Picks and Pans Review: Lbj: the Early Years
updated 02/02/1987 AT 01:00 AM EST
•originally published 02/02/1987 AT 01:00 AM EST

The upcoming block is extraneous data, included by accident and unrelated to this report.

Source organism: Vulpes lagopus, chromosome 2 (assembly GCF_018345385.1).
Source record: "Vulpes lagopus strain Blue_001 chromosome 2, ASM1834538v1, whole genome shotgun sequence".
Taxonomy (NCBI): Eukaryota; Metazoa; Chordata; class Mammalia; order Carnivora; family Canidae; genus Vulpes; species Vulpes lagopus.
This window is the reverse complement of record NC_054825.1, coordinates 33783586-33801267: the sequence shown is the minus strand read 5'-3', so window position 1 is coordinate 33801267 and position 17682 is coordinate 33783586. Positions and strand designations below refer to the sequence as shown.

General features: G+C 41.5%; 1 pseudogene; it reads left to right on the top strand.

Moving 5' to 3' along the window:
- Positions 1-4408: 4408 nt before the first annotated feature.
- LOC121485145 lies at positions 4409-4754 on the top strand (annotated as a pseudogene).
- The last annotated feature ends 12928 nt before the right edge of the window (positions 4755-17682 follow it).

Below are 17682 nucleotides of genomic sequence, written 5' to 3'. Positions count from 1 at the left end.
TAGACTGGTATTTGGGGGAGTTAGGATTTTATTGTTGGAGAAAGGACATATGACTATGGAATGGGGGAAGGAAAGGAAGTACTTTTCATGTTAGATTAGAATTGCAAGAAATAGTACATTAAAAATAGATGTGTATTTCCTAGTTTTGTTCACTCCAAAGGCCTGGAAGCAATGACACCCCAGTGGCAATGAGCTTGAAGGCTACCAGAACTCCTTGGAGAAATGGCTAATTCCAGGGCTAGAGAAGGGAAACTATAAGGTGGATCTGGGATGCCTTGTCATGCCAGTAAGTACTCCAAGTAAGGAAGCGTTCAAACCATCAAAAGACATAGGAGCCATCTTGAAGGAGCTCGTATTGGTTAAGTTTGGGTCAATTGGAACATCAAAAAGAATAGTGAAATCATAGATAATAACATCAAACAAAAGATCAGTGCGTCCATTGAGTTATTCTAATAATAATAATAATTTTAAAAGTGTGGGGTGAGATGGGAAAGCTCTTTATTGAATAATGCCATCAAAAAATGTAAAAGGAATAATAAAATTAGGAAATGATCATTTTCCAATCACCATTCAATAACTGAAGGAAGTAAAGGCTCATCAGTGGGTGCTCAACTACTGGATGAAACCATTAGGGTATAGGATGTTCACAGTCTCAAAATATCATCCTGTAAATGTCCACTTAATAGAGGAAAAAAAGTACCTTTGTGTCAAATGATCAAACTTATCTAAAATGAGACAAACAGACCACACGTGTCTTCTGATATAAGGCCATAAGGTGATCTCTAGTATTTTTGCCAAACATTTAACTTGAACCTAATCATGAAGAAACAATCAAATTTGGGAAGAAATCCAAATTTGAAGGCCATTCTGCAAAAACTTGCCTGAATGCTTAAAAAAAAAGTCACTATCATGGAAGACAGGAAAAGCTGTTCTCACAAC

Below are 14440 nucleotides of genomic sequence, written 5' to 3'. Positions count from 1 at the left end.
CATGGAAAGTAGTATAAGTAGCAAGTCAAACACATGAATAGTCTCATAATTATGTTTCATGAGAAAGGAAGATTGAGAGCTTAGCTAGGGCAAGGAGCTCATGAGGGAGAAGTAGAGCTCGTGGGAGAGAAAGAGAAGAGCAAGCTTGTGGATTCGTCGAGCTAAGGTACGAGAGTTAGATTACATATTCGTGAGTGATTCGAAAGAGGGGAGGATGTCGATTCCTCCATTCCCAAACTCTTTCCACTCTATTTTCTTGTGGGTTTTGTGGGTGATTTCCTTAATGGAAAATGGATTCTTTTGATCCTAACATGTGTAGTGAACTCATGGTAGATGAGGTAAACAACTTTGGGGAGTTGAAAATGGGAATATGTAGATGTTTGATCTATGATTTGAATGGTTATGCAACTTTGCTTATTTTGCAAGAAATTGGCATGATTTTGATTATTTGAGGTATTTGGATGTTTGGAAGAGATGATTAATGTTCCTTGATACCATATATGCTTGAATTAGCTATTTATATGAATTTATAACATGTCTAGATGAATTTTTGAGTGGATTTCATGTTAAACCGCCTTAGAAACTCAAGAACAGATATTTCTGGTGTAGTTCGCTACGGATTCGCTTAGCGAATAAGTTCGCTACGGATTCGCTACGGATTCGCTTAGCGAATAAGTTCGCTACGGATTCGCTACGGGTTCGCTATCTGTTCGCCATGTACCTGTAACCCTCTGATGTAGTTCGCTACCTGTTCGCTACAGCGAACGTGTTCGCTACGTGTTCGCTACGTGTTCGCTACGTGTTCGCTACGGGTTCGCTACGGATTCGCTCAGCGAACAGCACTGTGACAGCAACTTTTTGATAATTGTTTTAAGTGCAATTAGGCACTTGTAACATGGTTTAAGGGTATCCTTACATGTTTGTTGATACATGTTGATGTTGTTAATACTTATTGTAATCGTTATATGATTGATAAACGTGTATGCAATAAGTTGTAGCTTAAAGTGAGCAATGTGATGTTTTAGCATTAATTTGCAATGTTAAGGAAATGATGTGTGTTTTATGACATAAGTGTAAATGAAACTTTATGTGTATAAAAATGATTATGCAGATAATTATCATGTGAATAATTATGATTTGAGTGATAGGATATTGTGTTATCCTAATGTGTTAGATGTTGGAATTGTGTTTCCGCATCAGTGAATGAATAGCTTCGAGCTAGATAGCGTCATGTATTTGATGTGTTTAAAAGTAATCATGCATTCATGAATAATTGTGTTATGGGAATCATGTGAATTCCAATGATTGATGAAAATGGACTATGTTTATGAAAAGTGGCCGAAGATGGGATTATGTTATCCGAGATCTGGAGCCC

Go ahead and engrave an Emmy with Randy Quaid's name. On his own, Quaid pumps hot, red blood into LBJ and sets his show apart from every other stiff, stodgy and stilted historical TV movie. George Washington, this ain't. Quaid runs, flabby but fast, through the halls of Congress; he slaps the backs of the backslappers; he stuffs booze, cigarettes, bacon, ice cream and milk of magnesia into his mouth in any disgusting order; he meets Bobby Kennedy while zipping down in the bathroom; and he tells Patti LuPone, cast as his bride, Lady Bird: "I'm a po' boy from the country. I scratch when I itch." The show has problems: The script sticks Quaid with decomposing clichés: "Honey, I'm goin' places!" Quaid gets plastered with miserable makeup that turns his chin into Frankenstein's neck. And a few of Lyndon's less flattering sides are soft-pedaled: a love affair, his many political controversies and Vietnam (the story stops on Nov. 22, 1963). But those troubles become trifles next to Quaid's delightfully boisterous performance, fine acting from LuPone (who wasn't chosen just for her nose) and the entire cast, plus some stellar direction by Peter Werner. No matter if you hated LBJ the man (page 34), you'll have every reason to love LBJ the movie.